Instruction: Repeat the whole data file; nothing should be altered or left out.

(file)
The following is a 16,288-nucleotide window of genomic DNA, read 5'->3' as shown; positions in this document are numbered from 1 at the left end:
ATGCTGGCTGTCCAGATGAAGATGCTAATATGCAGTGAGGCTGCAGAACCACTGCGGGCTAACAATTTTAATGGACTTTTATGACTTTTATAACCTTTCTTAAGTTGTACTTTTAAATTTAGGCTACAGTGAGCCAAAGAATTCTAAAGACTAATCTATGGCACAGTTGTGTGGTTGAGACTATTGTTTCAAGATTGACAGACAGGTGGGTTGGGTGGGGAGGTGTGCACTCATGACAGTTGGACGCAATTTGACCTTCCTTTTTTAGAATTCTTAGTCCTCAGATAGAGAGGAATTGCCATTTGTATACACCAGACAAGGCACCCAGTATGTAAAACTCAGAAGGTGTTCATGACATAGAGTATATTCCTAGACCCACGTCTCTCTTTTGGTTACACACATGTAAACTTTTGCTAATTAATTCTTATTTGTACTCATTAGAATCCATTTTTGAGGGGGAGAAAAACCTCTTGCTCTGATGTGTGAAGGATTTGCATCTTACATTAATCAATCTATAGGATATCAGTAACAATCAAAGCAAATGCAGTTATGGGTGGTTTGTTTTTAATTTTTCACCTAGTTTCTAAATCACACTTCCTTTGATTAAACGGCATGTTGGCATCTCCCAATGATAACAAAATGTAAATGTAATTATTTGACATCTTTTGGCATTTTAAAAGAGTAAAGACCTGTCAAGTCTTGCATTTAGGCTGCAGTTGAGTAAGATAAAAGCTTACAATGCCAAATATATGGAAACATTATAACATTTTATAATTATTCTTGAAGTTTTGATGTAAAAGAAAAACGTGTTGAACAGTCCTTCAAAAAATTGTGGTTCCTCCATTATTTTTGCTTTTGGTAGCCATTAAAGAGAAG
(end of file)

The following is a 16,288-nucleotide window of genomic DNA, read 5'->3' as shown; positions in this document are numbered from 1 at the left end:
ATGCTGGCTGTCCAGATGAAGATGCTAATATGCAGTGAGGCTGCAGAACCACTGCGGGCTAACAATTTTAATGGACTTTTATGACTTTTATAACCTTTCTTAAGTTGTACTTTTAAATTTAGGCTACAGTGAGCCAAAGAATTCTAAAGACTAATCTATGGCACAGTTGTGTGGTTGAGACTATTGTTTCAAGATTGACAGACAGGTGGGTTGGGTGGGGAGGTGTGCACTCATGACAGTTGGACGCAATTTGACCTTCCTTTTTTAGAATTCTTAGTCCTCAGATAGAGAGGAATTGCCATTTGTATACACCAGACAAGGCACCCAGTATGTAAAACTCAGAAGGTGTTCATGACATAGAGTATATTCCTAGACCCACGTCTCTCTTTTGGTTACACACATGTAAACTTTTGCTAATTAATTCTTATTTGTACTCATTAGAATCCATTTTTGAGGGGGAGAAAAACCTCTTGCTCTGATGTGTGAAGGATTTGCATCTTACATTAATCAATCTATAGGATATCAGTAACAATCAAAGCAAATGCAGTTATGGGTGGTTTGTTTTTAATTTTTCACCTAGTTTCTAAATCACACTTCCTTTGATTAAACGGCATGTTGGCATCTCCCAATGATAACAAAATGTAAATGTAATTATTTGACATCTTTTGGCATTTTAAAAGAGTAAAGACCTGTCAAGTCTTGCATTTAGGCTGCAGTTGAGTAAGATAAAAGCTTACAATGCCAAATATATGGAAACATTATAACATTTTATAATTATTCTTGAAGTTTTGATGTAAAAGAAAAACGTGTTGAACAGTCCTTCAAAAAATTGTGGTTCCTCCATTATTTTTGCTTTTGGTAGCCATTAAAGAGAAG